Hello Doctor! Going back some two-to-three years, I seem to recall that you wrote about a seemingly clever mild hybrid system that had been developed by Peugeot, using compressed air as the energy reservoir, in place of a battery, and thus employing a lot less technology than something with a lithium-ion battery and all the associated and probably costly electronics. Do you know what happened to this sensible system, or whether it just died, and for what reasons?
You are quite correct Len regarding this proposed Hybrid Air PSA system, and it was apparently prepared and ready to be incorporated in 2017 Peugeot 208s. But the EU regulatory and taxation authorities (bless them!) apparently collectively declined to offer similar new purchase subsidies for cars with such systems to those offered on more conventional battery supported hybrids, but please don’t ask me why! Considering that subsidies on newly registered hybrids are rapidly disappearing anyway, with the primary government support being focused on plug-in pure electric cars, Citroën and Peugeot may have been fortunate in killing Hybrid Air, or at least putting it “on the back burner” at an early stage. (Maybe the Government already had it in mind to cut the amount of hybrid subsidies?)
The system used was a combination of hydraulics and compressed air, basically comprising of two hydraulic units and their associated air pressure accumulators. The hydraulic components (motor and pump) recover and store the energy generated by the internal combustion engine, and by braking and deceleration (kinetic energy that would otherwise be lost as heat) is converted into hydraulic energy, which is stored in a pressurised air accumulator. This energy can then be used to drive the car for short periods, primarily in city driving, just like a normal hybrid and, according to Peugeot, had very beneficial effects in lowering carbon dioxide emissions in the official urban test cycles. Yes, I know you’re thinking what this hydraulic accumulator is all about, if the storage medium is compressed air. Well, hydraulic fluid, pressurised by a hydraulic pump that draws energy from the deceleration of the car, forces the piston of the accumulator to compress the gas reservoir in the air chamber. The compressed gas stores the energy just like a spring, and when the stored energy is needed, it is released to drive the car, according to the needs and the available energy, as assessed by the management system.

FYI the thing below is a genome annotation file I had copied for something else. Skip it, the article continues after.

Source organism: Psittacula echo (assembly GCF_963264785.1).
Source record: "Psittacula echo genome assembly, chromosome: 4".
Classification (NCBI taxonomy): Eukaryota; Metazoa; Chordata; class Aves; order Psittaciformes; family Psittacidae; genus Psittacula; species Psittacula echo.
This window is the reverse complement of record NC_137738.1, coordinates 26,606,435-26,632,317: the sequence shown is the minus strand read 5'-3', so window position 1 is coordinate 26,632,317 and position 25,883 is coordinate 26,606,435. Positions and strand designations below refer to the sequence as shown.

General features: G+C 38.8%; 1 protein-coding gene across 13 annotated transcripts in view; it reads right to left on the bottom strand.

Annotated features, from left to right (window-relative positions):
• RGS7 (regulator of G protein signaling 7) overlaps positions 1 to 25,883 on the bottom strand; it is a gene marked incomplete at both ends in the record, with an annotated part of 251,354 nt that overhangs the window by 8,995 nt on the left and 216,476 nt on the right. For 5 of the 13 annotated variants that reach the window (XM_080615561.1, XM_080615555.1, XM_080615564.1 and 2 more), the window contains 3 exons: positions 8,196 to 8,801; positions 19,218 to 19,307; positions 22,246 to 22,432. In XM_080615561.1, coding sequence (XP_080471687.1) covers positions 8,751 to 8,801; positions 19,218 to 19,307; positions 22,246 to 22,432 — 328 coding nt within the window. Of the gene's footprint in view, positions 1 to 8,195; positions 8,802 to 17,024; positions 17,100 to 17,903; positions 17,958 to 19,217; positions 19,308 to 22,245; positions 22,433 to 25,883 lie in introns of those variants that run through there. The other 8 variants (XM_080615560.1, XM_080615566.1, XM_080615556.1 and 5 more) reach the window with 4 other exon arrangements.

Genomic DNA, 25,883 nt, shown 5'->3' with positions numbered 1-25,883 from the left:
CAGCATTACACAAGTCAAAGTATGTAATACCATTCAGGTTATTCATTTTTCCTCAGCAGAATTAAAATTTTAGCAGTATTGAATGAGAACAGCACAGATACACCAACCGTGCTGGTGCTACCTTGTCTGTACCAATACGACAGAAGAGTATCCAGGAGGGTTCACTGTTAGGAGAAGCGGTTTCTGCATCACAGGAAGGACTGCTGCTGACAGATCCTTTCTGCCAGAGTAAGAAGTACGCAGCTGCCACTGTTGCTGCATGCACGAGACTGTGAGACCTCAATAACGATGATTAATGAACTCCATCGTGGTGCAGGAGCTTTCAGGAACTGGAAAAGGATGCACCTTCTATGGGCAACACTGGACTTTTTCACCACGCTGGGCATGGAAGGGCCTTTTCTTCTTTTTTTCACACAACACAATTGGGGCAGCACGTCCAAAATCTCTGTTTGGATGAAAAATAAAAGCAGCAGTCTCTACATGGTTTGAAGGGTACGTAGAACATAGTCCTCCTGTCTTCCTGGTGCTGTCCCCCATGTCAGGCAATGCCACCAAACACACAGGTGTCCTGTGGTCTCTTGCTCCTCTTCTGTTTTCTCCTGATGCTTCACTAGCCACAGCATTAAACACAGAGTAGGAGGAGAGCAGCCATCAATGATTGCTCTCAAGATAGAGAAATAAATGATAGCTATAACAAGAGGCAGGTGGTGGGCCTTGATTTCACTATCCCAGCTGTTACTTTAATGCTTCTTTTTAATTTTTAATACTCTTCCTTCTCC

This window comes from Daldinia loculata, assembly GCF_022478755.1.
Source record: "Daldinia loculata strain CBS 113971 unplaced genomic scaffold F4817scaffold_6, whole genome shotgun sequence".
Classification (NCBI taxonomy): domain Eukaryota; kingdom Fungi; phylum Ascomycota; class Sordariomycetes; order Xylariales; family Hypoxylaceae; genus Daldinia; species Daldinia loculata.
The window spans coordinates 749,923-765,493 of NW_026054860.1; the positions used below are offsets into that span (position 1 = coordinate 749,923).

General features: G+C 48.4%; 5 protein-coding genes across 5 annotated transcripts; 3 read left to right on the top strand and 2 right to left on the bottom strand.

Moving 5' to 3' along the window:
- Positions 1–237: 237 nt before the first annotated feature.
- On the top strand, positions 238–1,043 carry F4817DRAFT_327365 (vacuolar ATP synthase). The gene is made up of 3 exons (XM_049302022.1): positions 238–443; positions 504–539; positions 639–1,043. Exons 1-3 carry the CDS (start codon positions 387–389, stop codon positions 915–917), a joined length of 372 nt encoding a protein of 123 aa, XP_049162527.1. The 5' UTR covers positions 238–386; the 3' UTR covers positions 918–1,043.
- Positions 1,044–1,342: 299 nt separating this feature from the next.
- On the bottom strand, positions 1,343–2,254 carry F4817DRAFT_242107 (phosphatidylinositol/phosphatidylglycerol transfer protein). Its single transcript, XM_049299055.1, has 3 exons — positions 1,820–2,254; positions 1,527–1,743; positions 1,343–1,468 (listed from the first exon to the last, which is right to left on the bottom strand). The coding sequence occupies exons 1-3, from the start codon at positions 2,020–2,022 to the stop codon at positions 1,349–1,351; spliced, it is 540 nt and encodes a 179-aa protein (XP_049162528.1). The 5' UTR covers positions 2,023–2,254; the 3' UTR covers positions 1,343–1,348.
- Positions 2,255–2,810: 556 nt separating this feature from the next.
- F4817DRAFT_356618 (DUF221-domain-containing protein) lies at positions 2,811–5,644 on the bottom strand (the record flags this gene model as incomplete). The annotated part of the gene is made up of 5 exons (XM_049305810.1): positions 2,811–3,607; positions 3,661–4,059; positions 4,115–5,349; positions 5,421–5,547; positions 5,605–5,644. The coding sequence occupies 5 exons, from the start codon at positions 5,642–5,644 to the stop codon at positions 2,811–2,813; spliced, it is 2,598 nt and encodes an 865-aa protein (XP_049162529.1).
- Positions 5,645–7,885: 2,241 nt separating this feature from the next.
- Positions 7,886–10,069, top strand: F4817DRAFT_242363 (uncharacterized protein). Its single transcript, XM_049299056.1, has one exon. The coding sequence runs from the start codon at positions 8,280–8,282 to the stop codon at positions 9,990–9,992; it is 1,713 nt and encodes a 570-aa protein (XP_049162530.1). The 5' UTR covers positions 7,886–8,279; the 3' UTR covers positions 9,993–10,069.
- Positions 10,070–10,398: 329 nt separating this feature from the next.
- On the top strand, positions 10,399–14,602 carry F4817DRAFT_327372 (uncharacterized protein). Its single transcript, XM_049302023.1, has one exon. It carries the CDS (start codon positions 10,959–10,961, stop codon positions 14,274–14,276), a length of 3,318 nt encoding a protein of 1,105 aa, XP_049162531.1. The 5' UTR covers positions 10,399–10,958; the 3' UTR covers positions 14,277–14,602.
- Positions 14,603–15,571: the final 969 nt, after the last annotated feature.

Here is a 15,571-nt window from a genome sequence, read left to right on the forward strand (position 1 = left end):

Almost as complicated as electronics? Maybe? That’s the story though, and I fear that we shall probably not hear any more of the Hybrid Air system.